Quick start guide

This is intended as a quick, high speed coverage of using Simon. Details for all of this can be found in subsequent parts of this documentation. Only 5 easy steps.

Step 1: Including Simon in the test project

To run Simon, you need a test target. This is a duplicate of your app target which runs your app in the simulator or device. The only difference between this target and your main target is that this one includes the Simon and dNodi frameworks. See the installation page for details of the versions to include.

Step 2: Tell Simon to use it’s built in UI

This is simple. Open the Xcode scheme you are using to launch Simons build target and add a command line argument of -ui. This tells Simon that after the app has launched, it is to immediate overlay it with Simons in app control center so that you can manually run the stories. It should look something like this screen shot:

Step 3: Include story files

The next stage is to write to get together with the customer and write the story files. One done, make sure they are included in the test app target by adding them in the Copy Files stage. here’s an example of a simple story:

File: MyApp.stories

   Given the interface is up
   when I click the hello button
   Then the console should say "hello"

Step 4: Write the implementations

For Simon to execute a story successfully it needs to have methods which are matched to the steps in the stories and which perform the matching actions for that step. The classes that contain these methods do not need to implement any particular protocol or extend any particular classes. The best and simplest thing is to just create simple classes. For example:

@interface TestSteps : NSObject
@end

@implementation TestSteps

   -(void) whenTheAppIsUp {
       NSLog(@"The app is up");
   }

   -(void) clickAButtonCalled:(NSString *) aButtonName {
       NSLog(@"Clicking %@", aButtonName);
   }

   -(void) validateConsoleSays:(NSString *) aMsg {
       NSLog(@"Looking for console message %@", aMsg);
   }

@end

Map the stories to code

Now we have our story files and implementation classes, we need to bring them together. This is done using Simon’s SISIMapStepToSelector(regex, selector) macro. This macro creates the relationship between the step and method so that Simon knows to call it when it is executing the step.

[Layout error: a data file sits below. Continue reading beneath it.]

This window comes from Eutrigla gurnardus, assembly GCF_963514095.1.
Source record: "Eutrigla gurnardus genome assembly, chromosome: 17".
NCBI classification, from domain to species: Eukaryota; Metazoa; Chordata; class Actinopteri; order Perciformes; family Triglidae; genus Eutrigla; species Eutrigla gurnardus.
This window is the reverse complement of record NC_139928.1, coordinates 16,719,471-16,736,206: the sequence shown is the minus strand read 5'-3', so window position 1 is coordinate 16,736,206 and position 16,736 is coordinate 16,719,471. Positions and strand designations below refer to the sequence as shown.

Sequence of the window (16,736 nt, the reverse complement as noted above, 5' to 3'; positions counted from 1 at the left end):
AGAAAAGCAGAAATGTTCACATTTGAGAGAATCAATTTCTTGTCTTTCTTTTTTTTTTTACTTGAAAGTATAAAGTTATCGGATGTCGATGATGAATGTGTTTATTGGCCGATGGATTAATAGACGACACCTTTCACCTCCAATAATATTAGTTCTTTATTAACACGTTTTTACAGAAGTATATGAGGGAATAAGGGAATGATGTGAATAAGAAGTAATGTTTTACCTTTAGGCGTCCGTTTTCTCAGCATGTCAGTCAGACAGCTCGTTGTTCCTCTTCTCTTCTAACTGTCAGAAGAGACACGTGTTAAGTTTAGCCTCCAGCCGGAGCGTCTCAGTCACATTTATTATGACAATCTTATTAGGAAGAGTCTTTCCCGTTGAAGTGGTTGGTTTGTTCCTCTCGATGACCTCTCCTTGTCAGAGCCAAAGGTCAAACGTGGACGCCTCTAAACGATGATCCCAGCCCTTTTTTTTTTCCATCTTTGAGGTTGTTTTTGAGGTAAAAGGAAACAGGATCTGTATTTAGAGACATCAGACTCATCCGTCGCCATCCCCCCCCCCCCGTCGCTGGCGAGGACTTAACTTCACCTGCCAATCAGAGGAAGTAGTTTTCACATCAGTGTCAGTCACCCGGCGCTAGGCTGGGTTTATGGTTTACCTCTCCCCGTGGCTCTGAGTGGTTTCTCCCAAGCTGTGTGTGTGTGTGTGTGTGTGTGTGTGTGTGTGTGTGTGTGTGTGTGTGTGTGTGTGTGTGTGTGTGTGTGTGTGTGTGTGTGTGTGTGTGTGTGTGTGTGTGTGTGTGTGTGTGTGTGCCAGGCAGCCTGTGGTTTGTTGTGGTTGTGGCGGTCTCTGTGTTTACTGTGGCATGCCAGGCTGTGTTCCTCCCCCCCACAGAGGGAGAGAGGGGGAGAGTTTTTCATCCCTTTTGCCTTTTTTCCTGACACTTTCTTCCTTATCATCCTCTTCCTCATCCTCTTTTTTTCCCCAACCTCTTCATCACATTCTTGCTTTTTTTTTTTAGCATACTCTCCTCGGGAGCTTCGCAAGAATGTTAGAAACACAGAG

#import <Simon/SISimon.h>

@interface TestSteps : NSOBject
@end

@implementation TestSteps

   SIMapStepToSelector(@"Given the interface is up", whenTheAppIsUp);
   -(void) whenTheAppIsUp {
       NSLog(@"The app is up");
   }

   SIMapStepToSelector(@"when I click the (.*) button", clickAButtonCalled:)
   -(void) clickAButtonCalled:(NSString *) aButtonName {
       NSLog(@"Clicking %@", aButtonName);
   }

   SIMapStepToSelector(@"Then the console should say \"(.*)\"", validateConsoleSays:)
   -(void) validateConsoleSays:(NSString *) aMsg {
       NSLog(@"Looking for console message %@", aMsg);
   }

@end

You will notice here the usage of regex expressions to capture values from the step text and pass them to the implementation.

Add actions and verifications

Simon provides a whole range of macros for interacting with the UI of you app and verifying results. Check out the Macro Reference for the complete list. Now lets look at our example with some of these macros added:

#import <Simon/SISimon.h>

@interface TestSteps : NSOBject
@end

@implementation TestSteps

   SIMapStepToSelector(@"Given the interface is up", whenTheAppIsUp);
   -(void) whenTheAppIsUp {
       NSLog(@"The app is up");
   }

   SIMapStepToSelector(@"when I click the (.*) button", clickAButtonCalled:)
   -(void) clickAButtonCalled:(NSString *) aButtonName {
       NSLog(@"Clicking %@", aButtonName);
       SITapButtonWithLabel(aButtonName);
   }

   SIMapStepToSelector(@"Then the console should say \"(.*)\"", validateConsoleSays:)
   -(void) validateConsoleSays:(NSString *) aMsg {
       NSLog(@"Looking for console message %@", aMsg);
       // Assuming that the Label has a tag value of 1.
       UILabel *label = SIFindView(@"//UILabel[@tag=1]");
       SIAssertObjectEquals(aMsg, label.text);
   }

@end

There are a couple of things happening here. Firstly after the app loads, Simon will tap the “Hello” button. Then Simon locates a UILabel which is acting as the console and checks it text for the required message. Notice here that Simon is not only able to find the UILabel, but to use one of it’s properties to ensure it has the correct one. Check out Interaction with the UI for more details about this.

Step 5: Run !

If you now run your test version of the app, Simon will wait for the app’s main interface to become active and then start running stories in the background. Once they have finished running, Simon will report the results to both the console and bring up a report screen on the simulator or device.

Alternatively you can modify the XCode Scheme that starts the app and add the —noautorun argument to stop Simon running immediately and jump straight to the report screen.

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Index

Simon What is BDD? Why Simon?
Installation Quick Start Guide Simon's UI
Writing Stories Mapping Stories Step Conversations Validating Results Accessing your app's UI Exceptions and Errors
The Pieman
Macro reference API reference Simon's CLI args Pieman's CLI args Change Log Thank you BSD License

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